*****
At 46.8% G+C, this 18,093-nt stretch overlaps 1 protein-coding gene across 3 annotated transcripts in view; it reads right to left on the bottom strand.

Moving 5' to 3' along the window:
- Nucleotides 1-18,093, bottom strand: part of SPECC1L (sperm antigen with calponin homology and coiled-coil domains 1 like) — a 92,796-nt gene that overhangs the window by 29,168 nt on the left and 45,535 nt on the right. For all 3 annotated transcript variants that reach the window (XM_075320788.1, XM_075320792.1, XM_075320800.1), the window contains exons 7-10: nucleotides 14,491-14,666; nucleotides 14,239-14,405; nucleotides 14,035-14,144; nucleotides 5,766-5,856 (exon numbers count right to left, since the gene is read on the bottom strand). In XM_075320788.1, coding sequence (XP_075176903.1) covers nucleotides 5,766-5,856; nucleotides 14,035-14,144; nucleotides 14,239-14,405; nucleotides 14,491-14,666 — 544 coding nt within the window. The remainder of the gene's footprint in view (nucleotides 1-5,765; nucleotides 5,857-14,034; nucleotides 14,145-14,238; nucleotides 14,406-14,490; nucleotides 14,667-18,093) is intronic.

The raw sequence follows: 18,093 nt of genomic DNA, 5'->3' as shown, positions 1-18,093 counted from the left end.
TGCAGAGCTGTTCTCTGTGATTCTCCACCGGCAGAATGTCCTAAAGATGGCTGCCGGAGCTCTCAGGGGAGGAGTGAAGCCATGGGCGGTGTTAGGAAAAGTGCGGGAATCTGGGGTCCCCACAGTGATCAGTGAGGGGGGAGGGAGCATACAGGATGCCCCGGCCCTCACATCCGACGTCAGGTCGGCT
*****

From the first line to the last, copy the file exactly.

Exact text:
At 46.8% G+C, this 18,093-nt stretch overlaps 1 protein-coding gene across 3 annotated transcripts in view; it reads right to left on the bottom strand.

Moving 5' to 3' along the window:
- Nucleotides 1-18,093, bottom strand: part of SPECC1L (sperm antigen with calponin homology and coiled-coil domains 1 like) — a 92,796-nt gene that overhangs the window by 29,168 nt on the left and 45,535 nt on the right. For all 3 annotated transcript variants that reach the window (XM_075320788.1, XM_075320792.1, XM_075320800.1), the window contains exons 7-10: nucleotides 14,491-14,666; nucleotides 14,239-14,405; nucleotides 14,035-14,144; nucleotides 5,766-5,856 (exon numbers count right to left, since the gene is read on the bottom strand). In XM_075320788.1, coding sequence (XP_075176903.1) covers nucleotides 5,766-5,856; nucleotides 14,035-14,144; nucleotides 14,239-14,405; nucleotides 14,491-14,666 — 544 coding nt within the window. The remainder of the gene's footprint in view (nucleotides 1-5,765; nucleotides 5,857-14,034; nucleotides 14,145-14,238; nucleotides 14,406-14,490; nucleotides 14,667-18,093) is intronic.

The raw sequence follows: 18,093 nt of genomic DNA, 5'->3' as shown, positions 1-18,093 counted from the left end.
TGCAGAGCTGTTCTCTGTGATTCTCCACCGGCAGAATGTCCTAAAGATGGCTGCCGGAGCTCTCAGGGGAGGAGTGAAGCCATGGGCGGTGTTAGGAAAAGTGCGGGAATCTGGGGTCCCCACAGTGATCAGTGAGGGGGGAGGGAGCATACAGGATGCCCCGGCCCTCACATCCGACGTCAGGTCGGCT